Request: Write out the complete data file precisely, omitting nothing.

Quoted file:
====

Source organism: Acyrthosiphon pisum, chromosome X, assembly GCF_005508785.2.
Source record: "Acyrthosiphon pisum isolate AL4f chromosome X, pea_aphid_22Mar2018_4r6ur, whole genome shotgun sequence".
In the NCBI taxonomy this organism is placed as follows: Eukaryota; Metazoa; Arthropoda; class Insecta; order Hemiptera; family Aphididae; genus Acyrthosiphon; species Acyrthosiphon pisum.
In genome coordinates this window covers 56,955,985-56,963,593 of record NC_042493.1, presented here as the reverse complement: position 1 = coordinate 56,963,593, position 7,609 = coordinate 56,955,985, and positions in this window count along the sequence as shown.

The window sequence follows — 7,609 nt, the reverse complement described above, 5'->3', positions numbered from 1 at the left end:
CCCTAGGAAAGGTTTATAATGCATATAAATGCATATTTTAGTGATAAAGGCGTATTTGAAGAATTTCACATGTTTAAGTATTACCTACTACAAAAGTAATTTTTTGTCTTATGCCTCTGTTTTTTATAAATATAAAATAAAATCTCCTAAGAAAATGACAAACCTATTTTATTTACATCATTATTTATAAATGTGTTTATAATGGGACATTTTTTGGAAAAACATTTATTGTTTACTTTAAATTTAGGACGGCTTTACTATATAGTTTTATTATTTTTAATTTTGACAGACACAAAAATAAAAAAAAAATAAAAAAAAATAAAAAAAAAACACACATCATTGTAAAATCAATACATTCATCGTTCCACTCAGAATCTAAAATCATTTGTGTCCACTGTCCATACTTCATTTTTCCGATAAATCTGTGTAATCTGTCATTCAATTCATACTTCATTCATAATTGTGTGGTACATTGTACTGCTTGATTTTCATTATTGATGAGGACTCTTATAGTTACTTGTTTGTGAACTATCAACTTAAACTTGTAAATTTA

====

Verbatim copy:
Source organism: Acyrthosiphon pisum, chromosome X, assembly GCF_005508785.2.
Source record: "Acyrthosiphon pisum isolate AL4f chromosome X, pea_aphid_22Mar2018_4r6ur, whole genome shotgun sequence".
In the NCBI taxonomy this organism is placed as follows: Eukaryota; Metazoa; Arthropoda; class Insecta; order Hemiptera; family Aphididae; genus Acyrthosiphon; species Acyrthosiphon pisum.
In genome coordinates this window covers 56,955,985-56,963,593 of record NC_042493.1, presented here as the reverse complement: position 1 = coordinate 56,963,593, position 7,609 = coordinate 56,955,985, and positions in this window count along the sequence as shown.

The window sequence follows — 7,609 nt, the reverse complement described above, 5'->3', positions numbered from 1 at the left end:
CCCTAGGAAAGGTTTATAATGCATATAAATGCATATTTTAGTGATAAAGGCGTATTTGAAGAATTTCACATGTTTAAGTATTACCTACTACAAAAGTAATTTTTTGTCTTATGCCTCTGTTTTTTATAAATATAAAATAAAATCTCCTAAGAAAATGACAAACCTATTTTATTTACATCATTATTTATAAATGTGTTTATAATGGGACATTTTTTGGAAAAACATTTATTGTTTACTTTAAATTTAGGACGGCTTTACTATATAGTTTTATTATTTTTAATTTTGACAGACACAAAAATAAAAAAAAAATAAAAAAAAATAAAAAAAAAACACACATCATTGTAAAATCAATACATTCATCGTTCCACTCAGAATCTAAAATCATTTGTGTCCACTGTCCATACTTCATTTTTCCGATAAATCTGTGTAATCTGTCATTCAATTCATACTTCATTCATAATTGTGTGGTACATTGTACTGCTTGATTTTCATTATTGATGAGGACTCTTATAGTTACTTGTTTGTGAACTATCAACTTAAACTTGTAAATTTA